The Corning Museum of Glass is delighted to announce that its Board of Trustees voted unanimously in October 2022 to appoint Corey Pemberton as its newest member.
Pemberton is a glassblower and mixed-media artist living on the west coast who already has close ties to the Museum. At the end of last year, we asked him to share more about his background and to reflect on what he hopes to bring to the table as the Museum’s newest Trustee.
Corey Pemberton lives and works in Los Angeles, California, but he grew up in Virginia, a place that has manifestly shaped who he is. With two loving parents, Corey is the middle child between a younger sister and an older brother. Amazingly, everyone in Corey’s family went to Virginia Commonwealth University just as he did—Corey graduated from VCU in 2012 with a BFA in Craft and Material Studies.
It was also in Virginia that Corey became interested in glass as an expressive art form. At the Jamestown Settlement, a museum of 17th-century Virginia history and culture, Corey first witnessed working glassmakers. “I remember standing there watching them work for quite a while as a child on a family vacation,” Corey says. But it wasn’t until his college years that he became “fully addicted” to glass when he discovered he could study the material. “The day after I learned VCU had a glass program, I went and switched my major from Communication Arts to Craft.”
Now, Corey splits his time in Los Angeles between production glass blowing and his painting practice—his work has been collected by actresses Cynthia Erivo and Lena Waithe and recording artist Alicia Keyes among others. Corey is also committed to the nonprofit arts organization Crafting the Future where he serves as Director. Crafting the Future is a nonprofit organization that works to diversify the fields of art, craft, and design by connecting Black, Indigenous, and People of Color (BIPOC) artists with opportunities that will help them thrive. As a partner to Crafting the Future, The Studio of The Corning Museum of Glass has helped to provide scholarships to BIPOC artists.
Corey has been connected to the Museum’s community for 10 years. “I first attended The Studio as a student in 2013,” he says. “I studied with Ethan Stern who is still a good friend and mentor to me, and also met my best friend and coworker SaraBeth Post that session.” Since then, Corey has returned as a Studio Assistant and joined the Expanding Horizons program as an instructor in 2022. Most recently, Corey and four students from Crafting the Future were at The Studio this month to take (and in Corey’s case, give) a class.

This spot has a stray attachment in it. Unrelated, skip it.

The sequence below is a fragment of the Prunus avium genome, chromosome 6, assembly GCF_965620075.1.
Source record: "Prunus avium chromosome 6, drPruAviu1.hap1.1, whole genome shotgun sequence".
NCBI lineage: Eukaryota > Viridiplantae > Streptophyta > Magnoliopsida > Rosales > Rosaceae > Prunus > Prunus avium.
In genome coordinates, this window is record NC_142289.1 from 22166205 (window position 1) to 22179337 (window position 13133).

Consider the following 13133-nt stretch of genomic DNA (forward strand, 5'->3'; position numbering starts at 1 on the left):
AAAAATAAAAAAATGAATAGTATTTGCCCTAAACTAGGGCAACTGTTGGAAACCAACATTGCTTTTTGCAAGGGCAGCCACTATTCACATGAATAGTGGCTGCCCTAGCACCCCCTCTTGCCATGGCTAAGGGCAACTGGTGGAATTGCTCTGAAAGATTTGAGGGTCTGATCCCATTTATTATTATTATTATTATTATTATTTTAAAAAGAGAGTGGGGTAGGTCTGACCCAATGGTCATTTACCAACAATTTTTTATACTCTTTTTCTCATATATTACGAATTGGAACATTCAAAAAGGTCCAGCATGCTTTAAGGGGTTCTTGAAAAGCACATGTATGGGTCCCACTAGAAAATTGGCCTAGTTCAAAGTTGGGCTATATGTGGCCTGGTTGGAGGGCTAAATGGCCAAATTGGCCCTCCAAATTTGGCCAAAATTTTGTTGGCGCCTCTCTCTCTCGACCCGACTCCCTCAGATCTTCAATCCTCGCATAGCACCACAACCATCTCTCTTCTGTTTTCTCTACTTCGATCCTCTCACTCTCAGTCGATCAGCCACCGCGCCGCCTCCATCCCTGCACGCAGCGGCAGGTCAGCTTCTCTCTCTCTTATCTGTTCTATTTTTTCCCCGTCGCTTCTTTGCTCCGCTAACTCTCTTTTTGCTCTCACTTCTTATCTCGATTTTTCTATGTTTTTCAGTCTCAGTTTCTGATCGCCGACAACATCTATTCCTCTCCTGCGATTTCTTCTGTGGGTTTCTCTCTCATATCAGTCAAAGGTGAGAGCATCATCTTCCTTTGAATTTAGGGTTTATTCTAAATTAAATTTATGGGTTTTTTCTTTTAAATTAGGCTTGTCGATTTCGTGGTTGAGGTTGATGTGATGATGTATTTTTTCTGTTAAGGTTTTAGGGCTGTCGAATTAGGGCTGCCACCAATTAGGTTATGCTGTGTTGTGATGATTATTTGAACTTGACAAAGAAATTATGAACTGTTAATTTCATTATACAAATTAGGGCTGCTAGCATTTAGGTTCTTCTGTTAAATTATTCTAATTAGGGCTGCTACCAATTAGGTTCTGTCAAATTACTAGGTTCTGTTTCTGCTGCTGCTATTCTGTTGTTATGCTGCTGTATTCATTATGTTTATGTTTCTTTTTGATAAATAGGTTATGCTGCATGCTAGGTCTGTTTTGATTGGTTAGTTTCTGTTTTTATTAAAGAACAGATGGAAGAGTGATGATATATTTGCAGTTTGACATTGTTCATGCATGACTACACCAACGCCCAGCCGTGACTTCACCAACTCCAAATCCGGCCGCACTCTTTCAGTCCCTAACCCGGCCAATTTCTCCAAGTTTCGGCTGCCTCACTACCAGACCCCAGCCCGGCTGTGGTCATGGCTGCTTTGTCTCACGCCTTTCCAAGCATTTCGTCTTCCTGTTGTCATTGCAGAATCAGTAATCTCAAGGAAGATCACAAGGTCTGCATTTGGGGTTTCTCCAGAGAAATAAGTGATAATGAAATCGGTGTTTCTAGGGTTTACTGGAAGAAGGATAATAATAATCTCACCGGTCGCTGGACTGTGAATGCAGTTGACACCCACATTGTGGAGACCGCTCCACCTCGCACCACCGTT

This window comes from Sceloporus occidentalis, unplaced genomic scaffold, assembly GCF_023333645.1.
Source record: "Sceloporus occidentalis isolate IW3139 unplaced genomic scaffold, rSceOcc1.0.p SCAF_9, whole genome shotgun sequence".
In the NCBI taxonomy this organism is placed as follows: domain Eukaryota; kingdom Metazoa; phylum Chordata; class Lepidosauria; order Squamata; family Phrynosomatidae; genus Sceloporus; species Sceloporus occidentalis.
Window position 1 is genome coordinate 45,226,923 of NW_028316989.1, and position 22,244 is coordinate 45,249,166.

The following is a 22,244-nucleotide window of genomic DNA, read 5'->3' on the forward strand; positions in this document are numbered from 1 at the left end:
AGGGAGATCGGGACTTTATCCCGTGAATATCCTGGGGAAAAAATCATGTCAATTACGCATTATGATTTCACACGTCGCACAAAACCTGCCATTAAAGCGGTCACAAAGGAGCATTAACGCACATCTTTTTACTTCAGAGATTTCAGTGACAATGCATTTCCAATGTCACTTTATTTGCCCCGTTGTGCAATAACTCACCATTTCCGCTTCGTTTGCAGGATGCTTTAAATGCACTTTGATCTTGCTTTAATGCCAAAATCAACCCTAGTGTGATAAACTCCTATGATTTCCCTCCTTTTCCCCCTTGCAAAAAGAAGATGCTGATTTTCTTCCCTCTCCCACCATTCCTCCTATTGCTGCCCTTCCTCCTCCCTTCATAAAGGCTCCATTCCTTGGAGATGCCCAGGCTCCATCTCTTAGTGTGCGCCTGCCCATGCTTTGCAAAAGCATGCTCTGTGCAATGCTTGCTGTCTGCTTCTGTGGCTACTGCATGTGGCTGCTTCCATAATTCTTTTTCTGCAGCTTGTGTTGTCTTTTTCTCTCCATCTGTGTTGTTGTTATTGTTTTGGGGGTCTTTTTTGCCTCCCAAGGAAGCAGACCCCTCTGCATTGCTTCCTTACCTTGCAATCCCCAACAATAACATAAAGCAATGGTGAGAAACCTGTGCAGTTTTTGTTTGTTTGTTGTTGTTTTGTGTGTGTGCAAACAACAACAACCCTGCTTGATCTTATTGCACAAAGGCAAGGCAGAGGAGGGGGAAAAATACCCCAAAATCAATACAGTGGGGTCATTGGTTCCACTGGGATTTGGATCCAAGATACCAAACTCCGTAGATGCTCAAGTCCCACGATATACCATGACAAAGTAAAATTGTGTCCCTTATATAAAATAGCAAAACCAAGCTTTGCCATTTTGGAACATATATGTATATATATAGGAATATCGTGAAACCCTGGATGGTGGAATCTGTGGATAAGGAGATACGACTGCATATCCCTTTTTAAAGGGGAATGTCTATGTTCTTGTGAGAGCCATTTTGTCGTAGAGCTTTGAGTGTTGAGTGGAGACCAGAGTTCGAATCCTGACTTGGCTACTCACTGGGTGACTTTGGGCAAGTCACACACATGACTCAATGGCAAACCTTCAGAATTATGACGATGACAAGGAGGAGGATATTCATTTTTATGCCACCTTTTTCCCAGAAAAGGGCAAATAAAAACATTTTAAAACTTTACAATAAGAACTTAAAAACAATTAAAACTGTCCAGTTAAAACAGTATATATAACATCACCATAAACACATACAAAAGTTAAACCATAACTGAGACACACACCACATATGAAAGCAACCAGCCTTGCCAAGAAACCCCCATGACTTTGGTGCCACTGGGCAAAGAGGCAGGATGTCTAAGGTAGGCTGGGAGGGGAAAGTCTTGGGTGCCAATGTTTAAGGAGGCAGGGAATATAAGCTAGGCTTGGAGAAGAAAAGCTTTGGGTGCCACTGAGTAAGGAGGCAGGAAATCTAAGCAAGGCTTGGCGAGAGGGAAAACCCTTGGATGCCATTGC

“I remember my first time at Corning, and how mind-blowing it was for me to have access to all that the Museum, Studio, and Library have to offer,” Corey continues. “I spent every moment that I wasn’t blowing glass doing research and sketching. Before then, I hadn’t considered my place in the history and future of glass. I now know how important it is to have some understanding of the makers and objects that came before us. A craftsperson can neither innovate nor preserve tradition without understanding the history of their craft, or without paying attention to everything that is happening currently around the globe in that craft.”
Corey joined other members of the Board of Trustees at the Museum for the StudioNEXT opening ceremony in October 2022 and is excited about the future of the project. “The facilities promise to be state of the art and will really cement The Studio’s place in the field as the premier location for creating glass art,” he says. “I also loved meeting other glass enthusiasts at the Ennion dinner I attended. It’s great to know that there are others out there who care as much as you do about strange old globs of glass.”
That appreciation for “strange old globs of glass” informs his own collection too. Corey collects glass made by the friends, mentors, and artists he admires. “I have a large collection of objects that I covet, many of which are handmade glass,” he says. “This collection includes Venetian goblets, midcentury vases, intricately patterned water glasses, and more. Every piece reminds me of the artist who made it.”
On his new responsibilities with the Museum’s Board of Trustees, Corey says, “I look forward to sharing my perspective as a working artist and person of color who has their finger on the pulse of the greater art and craft world. Through my work with Crafting the Future, I am learning every day how we can better support young people of color as we welcome them into spaces that have not historically catered to their comfort.”
“Along with our Board chair, Dr. Jeffrey Evenson, I am delighted to welcome Corey,” said Karol Wight, President and Executive Director. “The Corning Museum of Glass is an ever-evolving institution, and I appreciate the perspective and experience that Corey brings to the Board. I look forward to working with him to shape the future of the Museum.”
Pemberton joins Alan T. Eusden, Jeffrey W. Evenson, James B. Flaws, Randi L. Hewit, James D. Houghton, Alexia Hudson-Ward, David L. Morse, Mark S. Rogus, Edward Schlesinger, Preston Singletary, Wendell P. Weeks, Karol Wight, and Marianne W. Young as the 14th member on the Board of Trustees.
Please join us all in welcoming Corey Pemberton.